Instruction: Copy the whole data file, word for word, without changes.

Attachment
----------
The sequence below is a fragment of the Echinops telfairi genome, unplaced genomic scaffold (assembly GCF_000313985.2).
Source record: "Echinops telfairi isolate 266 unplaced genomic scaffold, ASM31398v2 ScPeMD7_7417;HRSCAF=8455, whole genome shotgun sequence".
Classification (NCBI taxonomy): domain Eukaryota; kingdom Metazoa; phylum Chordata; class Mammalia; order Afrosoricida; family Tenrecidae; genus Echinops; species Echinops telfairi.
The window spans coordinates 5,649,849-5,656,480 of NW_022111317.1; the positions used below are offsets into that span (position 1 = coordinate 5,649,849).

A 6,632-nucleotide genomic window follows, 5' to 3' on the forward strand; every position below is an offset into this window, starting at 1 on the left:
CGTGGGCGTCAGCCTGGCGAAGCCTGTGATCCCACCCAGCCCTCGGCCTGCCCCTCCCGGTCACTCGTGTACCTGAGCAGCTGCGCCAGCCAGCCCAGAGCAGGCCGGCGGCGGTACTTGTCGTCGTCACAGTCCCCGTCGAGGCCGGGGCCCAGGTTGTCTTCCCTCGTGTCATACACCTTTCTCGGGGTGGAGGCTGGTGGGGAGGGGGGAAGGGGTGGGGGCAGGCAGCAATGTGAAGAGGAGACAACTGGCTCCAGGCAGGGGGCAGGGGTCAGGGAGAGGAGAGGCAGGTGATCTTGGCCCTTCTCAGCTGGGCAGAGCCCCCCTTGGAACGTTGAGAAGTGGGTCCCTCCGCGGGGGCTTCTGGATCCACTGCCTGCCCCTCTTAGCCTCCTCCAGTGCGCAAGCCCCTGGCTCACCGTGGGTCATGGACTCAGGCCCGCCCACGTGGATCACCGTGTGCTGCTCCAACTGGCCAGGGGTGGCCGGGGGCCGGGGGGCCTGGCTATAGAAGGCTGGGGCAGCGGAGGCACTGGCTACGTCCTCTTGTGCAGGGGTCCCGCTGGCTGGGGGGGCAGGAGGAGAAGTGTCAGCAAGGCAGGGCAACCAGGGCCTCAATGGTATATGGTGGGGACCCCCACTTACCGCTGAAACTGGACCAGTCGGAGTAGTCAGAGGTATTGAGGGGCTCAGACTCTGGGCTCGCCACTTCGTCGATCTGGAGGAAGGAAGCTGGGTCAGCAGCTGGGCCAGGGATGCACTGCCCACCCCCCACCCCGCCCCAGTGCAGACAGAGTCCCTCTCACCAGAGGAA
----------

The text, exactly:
The sequence below is a fragment of the Echinops telfairi genome, unplaced genomic scaffold (assembly GCF_000313985.2).
Source record: "Echinops telfairi isolate 266 unplaced genomic scaffold, ASM31398v2 ScPeMD7_7417;HRSCAF=8455, whole genome shotgun sequence".
Classification (NCBI taxonomy): domain Eukaryota; kingdom Metazoa; phylum Chordata; class Mammalia; order Afrosoricida; family Tenrecidae; genus Echinops; species Echinops telfairi.
The window spans coordinates 5,649,849-5,656,480 of NW_022111317.1; the positions used below are offsets into that span (position 1 = coordinate 5,649,849).

A 6,632-nucleotide genomic window follows, 5' to 3' on the forward strand; every position below is an offset into this window, starting at 1 on the left:
CGTGGGCGTCAGCCTGGCGAAGCCTGTGATCCCACCCAGCCCTCGGCCTGCCCCTCCCGGTCACTCGTGTACCTGAGCAGCTGCGCCAGCCAGCCCAGAGCAGGCCGGCGGCGGTACTTGTCGTCGTCACAGTCCCCGTCGAGGCCGGGGCCCAGGTTGTCTTCCCTCGTGTCATACACCTTTCTCGGGGTGGAGGCTGGTGGGGAGGGGGGAAGGGGTGGGGGCAGGCAGCAATGTGAAGAGGAGACAACTGGCTCCAGGCAGGGGGCAGGGGTCAGGGAGAGGAGAGGCAGGTGATCTTGGCCCTTCTCAGCTGGGCAGAGCCCCCCTTGGAACGTTGAGAAGTGGGTCCCTCCGCGGGGGCTTCTGGATCCACTGCCTGCCCCTCTTAGCCTCCTCCAGTGCGCAAGCCCCTGGCTCACCGTGGGTCATGGACTCAGGCCCGCCCACGTGGATCACCGTGTGCTGCTCCAACTGGCCAGGGGTGGCCGGGGGCCGGGGGGCCTGGCTATAGAAGGCTGGGGCAGCGGAGGCACTGGCTACGTCCTCTTGTGCAGGGGTCCCGCTGGCTGGGGGGGCAGGAGGAGAAGTGTCAGCAAGGCAGGGCAACCAGGGCCTCAATGGTATATGGTGGGGACCCCCACTTACCGCTGAAACTGGACCAGTCGGAGTAGTCAGAGGTATTGAGGGGCTCAGACTCTGGGCTCGCCACTTCGTCGATCTGGAGGAAGGAAGCTGGGTCAGCAGCTGGGCCAGGGATGCACTGCCCACCCCCCACCCCGCCCCAGTGCAGACAGAGTCCCTCTCACCAGAGGAA